LONDON (Reuters) - Gilt traders will be burning the midnight oil on election night when the gilt futures market opens for business overnight for the first time since the derivatives contract was launched in 1982.
However, they may struggle to stay awake because most pension funds and retail investors are likely to be reluctant to enter any big positions until later on Friday morning, when the cash market opens and the election outcome is clearer.
"It's difficult to see why anyone would want to take risk positions at 2 a.m. when it won't be clear what the result will be. Most of the investors I've spoken to don't want to take any risks," said Francis Diamond, strategist at JP Morgan.
"Any volumes you do get will be small and will probably be local traders on Liffe speculating and having a bet."
Futures exchange NYSE Liffe will open trading in gilt futures, short sterling interest rate futures and FTSE-100 futures from 0000 GMT on Friday, May 7, allowing investors to hedge their investments as the election results trickle in.
Thursday's vote is the closest-run in decades and opinion polls are still pointing to a hung parliament, where neither the of two main parties wins an overall majority.
Markets have slowly come round to the view that such an outcome need not spell fiscal disaster for Britain as all parties are committed to cutting government borrowing, but an unexpected swing towards one party could cause some volatility.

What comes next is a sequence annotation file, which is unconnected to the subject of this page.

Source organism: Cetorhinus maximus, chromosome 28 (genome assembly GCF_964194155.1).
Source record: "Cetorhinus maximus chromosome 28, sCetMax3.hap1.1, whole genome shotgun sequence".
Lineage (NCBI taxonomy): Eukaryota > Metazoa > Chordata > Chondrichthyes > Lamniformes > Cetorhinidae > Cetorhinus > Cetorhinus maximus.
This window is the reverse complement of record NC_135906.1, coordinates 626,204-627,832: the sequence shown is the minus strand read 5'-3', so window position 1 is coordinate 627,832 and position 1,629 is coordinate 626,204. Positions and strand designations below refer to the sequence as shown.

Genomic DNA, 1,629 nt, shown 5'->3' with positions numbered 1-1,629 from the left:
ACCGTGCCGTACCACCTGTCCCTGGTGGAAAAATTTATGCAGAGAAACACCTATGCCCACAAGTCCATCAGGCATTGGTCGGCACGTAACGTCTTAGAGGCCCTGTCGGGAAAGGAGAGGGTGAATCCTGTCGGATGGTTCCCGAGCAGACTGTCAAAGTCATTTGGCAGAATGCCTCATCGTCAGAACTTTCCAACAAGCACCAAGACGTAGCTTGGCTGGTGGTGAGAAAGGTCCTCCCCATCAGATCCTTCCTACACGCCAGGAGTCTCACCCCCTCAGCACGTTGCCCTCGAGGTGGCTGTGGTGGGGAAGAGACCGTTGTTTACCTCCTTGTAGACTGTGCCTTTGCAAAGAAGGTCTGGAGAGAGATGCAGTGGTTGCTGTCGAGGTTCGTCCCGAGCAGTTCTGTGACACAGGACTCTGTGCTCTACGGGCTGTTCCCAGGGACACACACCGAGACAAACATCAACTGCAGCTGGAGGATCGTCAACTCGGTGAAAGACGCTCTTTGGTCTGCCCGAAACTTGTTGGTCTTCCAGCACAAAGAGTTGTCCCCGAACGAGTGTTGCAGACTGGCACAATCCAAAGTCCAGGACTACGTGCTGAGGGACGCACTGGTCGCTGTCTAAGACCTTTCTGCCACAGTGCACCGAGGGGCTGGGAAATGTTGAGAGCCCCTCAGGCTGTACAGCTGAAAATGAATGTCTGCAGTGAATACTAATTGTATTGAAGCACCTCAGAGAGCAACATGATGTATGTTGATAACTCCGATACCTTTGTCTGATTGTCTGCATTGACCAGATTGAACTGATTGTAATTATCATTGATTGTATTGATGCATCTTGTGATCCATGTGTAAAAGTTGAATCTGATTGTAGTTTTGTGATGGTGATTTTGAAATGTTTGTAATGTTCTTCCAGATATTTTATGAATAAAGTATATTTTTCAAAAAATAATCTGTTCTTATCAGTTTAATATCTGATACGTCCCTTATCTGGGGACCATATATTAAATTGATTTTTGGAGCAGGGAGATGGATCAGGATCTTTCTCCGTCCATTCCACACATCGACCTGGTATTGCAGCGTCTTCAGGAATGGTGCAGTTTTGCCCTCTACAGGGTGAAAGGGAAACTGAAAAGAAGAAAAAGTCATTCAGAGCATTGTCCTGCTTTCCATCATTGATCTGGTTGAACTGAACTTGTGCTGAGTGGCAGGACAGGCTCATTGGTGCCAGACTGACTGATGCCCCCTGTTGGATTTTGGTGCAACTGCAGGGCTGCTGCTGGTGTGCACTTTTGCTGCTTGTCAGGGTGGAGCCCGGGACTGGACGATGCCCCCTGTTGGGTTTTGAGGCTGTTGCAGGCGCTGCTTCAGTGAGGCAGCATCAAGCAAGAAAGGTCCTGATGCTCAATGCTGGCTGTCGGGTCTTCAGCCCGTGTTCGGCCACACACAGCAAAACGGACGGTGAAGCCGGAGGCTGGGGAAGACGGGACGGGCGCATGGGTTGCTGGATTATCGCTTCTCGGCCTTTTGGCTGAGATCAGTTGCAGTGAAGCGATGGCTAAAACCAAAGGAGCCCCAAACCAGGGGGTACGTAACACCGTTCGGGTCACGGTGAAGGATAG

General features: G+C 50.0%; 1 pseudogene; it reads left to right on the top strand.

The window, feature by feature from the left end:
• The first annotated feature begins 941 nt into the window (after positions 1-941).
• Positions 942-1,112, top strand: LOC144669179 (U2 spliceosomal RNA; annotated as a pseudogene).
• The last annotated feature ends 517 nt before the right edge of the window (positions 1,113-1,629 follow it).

Most of the 17 Gilt Edged Market Makers will have a few staff in overnight to trade gilt futures, but cash gilts will not be trading and most analysts reckon volumes will be thin.
"It'll just be market makers trading with each other," said Neal Watts, a gilt sales strategist at interdealer broker ICAP. "I'm not sure how much other flow will go through."
Although gilt futures have benefited recently from safe-haven buying in response to the fiscal crisis in Greece, they have traded in a range between 113.52 and 115.62 for the last couple of months as investors sit tight for the poll.
The yield on 10-year gilts, at around 3.83 percent, is already at its lowest this year and Diamond sees little scope for it to fall much further even if investors view the election outcome positively.
"If there was a landslide Conservative victory, the most you'd get is a 10-15 basis point rally," he noted.
That's a far cry from April 1992, when the Conservative Party led by John Major confounded pre-election polls by winning a fourth term in office, sparking a gilt rally that saw 10-year yields dive almost 80 basis points.
The Bank of England, which issued UK government bonds before the creation of the Debt Management Office in 1997, capitalised on the rally by selling 1.6 billion pounds of gilts during the night.
LIFFE introduced overnight trading for European derivatives only three years ago so this is the first time the technology has been in place to allow gilt futures to be traded on a UK election night, and LIFFE said its decision to trade overnight was in response to client demand.
The DMO will not be selling gilts on Thursday night, however, as it is obliged to follow a fixed auction schedule, giving investors another reason to stay tucked up in bed.
"It's a bit pointless without an underlying cash market," said one market participant who preferred to remain anonymous. "I think it will only be offshore accounts that are trading. Gilt traders are not renowned for staying past their hours."
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